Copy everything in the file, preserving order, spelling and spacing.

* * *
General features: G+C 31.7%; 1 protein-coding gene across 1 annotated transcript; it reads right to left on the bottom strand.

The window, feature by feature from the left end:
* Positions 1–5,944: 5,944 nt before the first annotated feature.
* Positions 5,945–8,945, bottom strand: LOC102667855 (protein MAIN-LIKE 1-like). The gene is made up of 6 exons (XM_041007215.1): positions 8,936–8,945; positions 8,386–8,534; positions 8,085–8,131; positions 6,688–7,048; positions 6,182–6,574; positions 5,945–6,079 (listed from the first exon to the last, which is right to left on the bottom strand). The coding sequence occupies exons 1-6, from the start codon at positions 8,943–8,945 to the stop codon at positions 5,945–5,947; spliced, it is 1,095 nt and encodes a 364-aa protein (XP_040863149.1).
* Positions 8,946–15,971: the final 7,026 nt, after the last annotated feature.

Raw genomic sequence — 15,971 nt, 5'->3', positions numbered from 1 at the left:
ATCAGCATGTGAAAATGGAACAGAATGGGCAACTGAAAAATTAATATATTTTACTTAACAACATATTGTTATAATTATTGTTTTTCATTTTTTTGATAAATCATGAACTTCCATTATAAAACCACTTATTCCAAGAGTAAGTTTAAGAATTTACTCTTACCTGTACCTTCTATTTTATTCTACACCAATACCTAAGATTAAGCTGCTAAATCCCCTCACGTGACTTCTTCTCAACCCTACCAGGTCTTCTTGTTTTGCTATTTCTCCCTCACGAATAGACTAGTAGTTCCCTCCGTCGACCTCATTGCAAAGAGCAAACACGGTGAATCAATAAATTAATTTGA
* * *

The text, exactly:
General features: G+C 31.7%; 1 protein-coding gene across 1 annotated transcript; it reads right to left on the bottom strand.

The window, feature by feature from the left end:
* Positions 1–5,944: 5,944 nt before the first annotated feature.
* Positions 5,945–8,945, bottom strand: LOC102667855 (protein MAIN-LIKE 1-like). The gene is made up of 6 exons (XM_041007215.1): positions 8,936–8,945; positions 8,386–8,534; positions 8,085–8,131; positions 6,688–7,048; positions 6,182–6,574; positions 5,945–6,079 (listed from the first exon to the last, which is right to left on the bottom strand). The coding sequence occupies exons 1-6, from the start codon at positions 8,943–8,945 to the stop codon at positions 5,945–5,947; spliced, it is 1,095 nt and encodes a 364-aa protein (XP_040863149.1).
* Positions 8,946–15,971: the final 7,026 nt, after the last annotated feature.

Raw genomic sequence — 15,971 nt, 5'->3', positions numbered from 1 at the left:
ATCAGCATGTGAAAATGGAACAGAATGGGCAACTGAAAAATTAATATATTTTACTTAACAACATATTGTTATAATTATTGTTTTTCATTTTTTTGATAAATCATGAACTTCCATTATAAAACCACTTATTCCAAGAGTAAGTTTAAGAATTTACTCTTACCTGTACCTTCTATTTTATTCTACACCAATACCTAAGATTAAGCTGCTAAATCCCCTCACGTGACTTCTTCTCAACCCTACCAGGTCTTCTTGTTTTGCTATTTCTCCCTCACGAATAGACTAGTAGTTCCCTCCGTCGACCTCATTGCAAAGAGCAAACACGGTGAATCAATAAATTAATTTGA